Thinking about McCain's $5-million-dollar-is-rich jokey response to the discussion of class and wealth...
NY Times Op-Ed by economist Paul Krugman
18 August 2008
The proposed changes are on the government website where you can submit comments. This evening I plan to read through the change document and make some comments.
Abelisto and I usually ride our bikes to the Farmer's Market in Winona on Saturday mornings. We have panniers on our bikes that can hold the equivalent of 2 brown paper grocery bags each. Together we can get over a week's groceries in the panniers.
Anyway, over the last couple weeks I had been having more and more trouble riding the bike. I was cursing poor Adventure Cycle, thinking that they were at fault (had a recent tune up and one of the problems following it was this difficulty/trouble with riding - the other problem, erratic shifting issues still is going on). On Saturday morning Abelisto noticed that my rear tire was extremely low on air. We quickly went to the service station and added quite a bit of air pressure to both my tires.
Getting back on the bike was amazing - it now rolled so freely, so effortlessly... The difference in energy expenditure was unbelievable. It must be much the same with a car, except we do not notice it since we aren't doing the pedaling...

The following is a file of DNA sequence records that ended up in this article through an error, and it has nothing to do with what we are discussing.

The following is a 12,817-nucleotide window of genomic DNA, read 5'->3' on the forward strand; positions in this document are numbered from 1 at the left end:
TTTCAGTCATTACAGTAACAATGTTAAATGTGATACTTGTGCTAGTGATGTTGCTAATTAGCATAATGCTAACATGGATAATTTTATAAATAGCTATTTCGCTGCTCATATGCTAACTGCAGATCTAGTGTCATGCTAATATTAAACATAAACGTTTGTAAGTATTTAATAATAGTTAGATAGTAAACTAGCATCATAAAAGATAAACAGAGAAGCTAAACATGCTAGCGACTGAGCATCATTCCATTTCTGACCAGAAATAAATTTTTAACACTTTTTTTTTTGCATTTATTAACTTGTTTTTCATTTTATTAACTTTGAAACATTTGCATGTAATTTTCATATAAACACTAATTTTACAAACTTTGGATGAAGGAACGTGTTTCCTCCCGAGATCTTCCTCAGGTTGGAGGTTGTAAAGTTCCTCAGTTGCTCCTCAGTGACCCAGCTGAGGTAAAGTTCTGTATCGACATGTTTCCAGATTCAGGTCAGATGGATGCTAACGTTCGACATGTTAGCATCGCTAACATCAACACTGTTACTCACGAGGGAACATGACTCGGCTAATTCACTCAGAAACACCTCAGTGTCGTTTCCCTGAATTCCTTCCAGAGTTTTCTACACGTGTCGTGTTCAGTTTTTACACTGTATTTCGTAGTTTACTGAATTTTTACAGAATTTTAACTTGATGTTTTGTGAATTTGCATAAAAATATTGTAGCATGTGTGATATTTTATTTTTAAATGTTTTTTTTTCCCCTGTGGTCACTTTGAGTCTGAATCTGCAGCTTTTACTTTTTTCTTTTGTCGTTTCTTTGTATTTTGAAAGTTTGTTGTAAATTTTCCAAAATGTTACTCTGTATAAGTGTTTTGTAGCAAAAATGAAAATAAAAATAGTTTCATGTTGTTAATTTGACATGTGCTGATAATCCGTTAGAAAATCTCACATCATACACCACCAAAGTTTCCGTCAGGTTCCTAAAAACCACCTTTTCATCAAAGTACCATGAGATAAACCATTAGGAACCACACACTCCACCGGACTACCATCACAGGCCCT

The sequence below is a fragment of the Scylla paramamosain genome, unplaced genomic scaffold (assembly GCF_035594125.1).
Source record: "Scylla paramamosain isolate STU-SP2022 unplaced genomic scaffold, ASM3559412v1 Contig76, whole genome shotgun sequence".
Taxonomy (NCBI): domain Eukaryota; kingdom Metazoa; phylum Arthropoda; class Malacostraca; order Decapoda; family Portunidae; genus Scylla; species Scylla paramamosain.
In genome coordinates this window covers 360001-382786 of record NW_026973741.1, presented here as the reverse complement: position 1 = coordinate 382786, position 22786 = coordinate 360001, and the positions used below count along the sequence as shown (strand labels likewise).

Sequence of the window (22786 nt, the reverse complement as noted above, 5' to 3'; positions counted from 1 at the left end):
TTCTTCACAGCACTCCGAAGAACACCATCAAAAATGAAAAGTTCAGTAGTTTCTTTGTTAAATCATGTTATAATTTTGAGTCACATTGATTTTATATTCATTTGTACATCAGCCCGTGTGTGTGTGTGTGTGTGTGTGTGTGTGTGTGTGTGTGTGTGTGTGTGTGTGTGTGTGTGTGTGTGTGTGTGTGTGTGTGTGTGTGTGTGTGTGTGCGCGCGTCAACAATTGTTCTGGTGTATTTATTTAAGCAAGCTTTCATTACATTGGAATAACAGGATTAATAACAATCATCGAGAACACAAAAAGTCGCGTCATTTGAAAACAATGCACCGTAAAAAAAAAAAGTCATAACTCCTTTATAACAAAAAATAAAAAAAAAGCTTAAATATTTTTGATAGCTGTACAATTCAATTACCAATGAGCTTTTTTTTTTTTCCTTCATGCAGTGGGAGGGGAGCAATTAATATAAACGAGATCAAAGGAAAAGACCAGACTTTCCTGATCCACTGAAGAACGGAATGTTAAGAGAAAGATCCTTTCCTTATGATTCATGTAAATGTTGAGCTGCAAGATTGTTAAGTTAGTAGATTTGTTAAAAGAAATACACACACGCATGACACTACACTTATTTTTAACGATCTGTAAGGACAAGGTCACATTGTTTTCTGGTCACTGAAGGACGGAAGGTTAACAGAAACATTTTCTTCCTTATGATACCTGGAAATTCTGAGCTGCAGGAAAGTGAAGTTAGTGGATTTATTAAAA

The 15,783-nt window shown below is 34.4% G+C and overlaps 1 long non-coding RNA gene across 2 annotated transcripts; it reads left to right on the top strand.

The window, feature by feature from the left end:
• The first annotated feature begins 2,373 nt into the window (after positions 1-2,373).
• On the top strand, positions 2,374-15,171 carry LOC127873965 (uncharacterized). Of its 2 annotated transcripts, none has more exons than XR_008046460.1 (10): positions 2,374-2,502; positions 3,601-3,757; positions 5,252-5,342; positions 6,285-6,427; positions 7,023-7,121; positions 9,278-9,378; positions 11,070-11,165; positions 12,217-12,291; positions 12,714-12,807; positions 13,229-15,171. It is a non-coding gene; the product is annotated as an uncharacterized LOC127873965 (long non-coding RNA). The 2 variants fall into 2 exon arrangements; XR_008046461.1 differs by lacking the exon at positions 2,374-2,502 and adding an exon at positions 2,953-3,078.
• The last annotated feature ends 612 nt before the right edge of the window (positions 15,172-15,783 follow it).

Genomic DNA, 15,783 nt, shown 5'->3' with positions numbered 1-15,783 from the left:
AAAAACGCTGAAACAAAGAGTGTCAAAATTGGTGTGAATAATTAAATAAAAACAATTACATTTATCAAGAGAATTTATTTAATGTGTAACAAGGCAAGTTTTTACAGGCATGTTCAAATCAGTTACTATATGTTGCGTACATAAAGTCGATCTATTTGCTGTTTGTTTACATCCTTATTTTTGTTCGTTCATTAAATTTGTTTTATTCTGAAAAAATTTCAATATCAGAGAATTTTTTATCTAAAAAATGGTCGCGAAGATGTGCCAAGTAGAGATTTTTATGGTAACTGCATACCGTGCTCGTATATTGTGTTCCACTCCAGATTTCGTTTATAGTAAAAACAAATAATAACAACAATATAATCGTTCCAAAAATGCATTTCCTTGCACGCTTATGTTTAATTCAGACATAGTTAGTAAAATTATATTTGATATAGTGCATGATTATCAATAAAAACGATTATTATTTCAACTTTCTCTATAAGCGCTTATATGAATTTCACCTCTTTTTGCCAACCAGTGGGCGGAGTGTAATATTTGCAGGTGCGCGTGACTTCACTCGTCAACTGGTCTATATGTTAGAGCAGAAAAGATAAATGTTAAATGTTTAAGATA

Now I have got to check the tires on all the vehicles in the household.
Now I need to check the tire pressures on all the vehicles.
15 August 2008
Tonight Eli and I bottled the first batch of mead. This mead was made with honey from a local beekeeper that we got at the Farmer's Market in Winona. I do not drink alcohol so I do not really know myself, but others in my household think it tastes good.
This batch was made sort of willy-nilly. I did read the meadmaker book, but I did not have any special equipment for doing it other than the carboy and the fermentation lock. I did not even have a thermometer. I guess I was really lucky that it made at all. It took DAYS for it to start fermenting, and it was not very vigorous when it did start. There was maybe a bubble every 15 seconds. We worried that we were going to end up with honey vinegar, or something like that.
A week or so ago I stopped by the Wine & Beer Making Supply store just north of Rochester on Hwy 52. I bought a polycarbonate carboy, another fermentation lock, a racking tube and hose, a floating thermometer, a hydrometer and testing tube, some stabilizer, and some yeast energizer (or maybe it was nutrient - don't remember and the box is in the other room).
Abelisto and I picked up 12 pounds raw honey at the food co-op. I started a second batch of mead with part of it last weekend when I moved the first batch to the secondary fermentation carboy (the rest of the honey went to the roofers in appreciation of taking such good care not to drop old shingles on the bee hives). I really did not need to move the first batch into a secondary fermentation carboy, it was absolutely done with the fermenting, but it did help clarify it. Anyway, the second batch of mead was bubbling away about 4 hours after I mixed it up. The bubbles were rising through the fermentation lock at about 1 bubble every 2.5 to 3 seconds this time. I took specific gravity and temperature measurements and am keeping better records with this batch.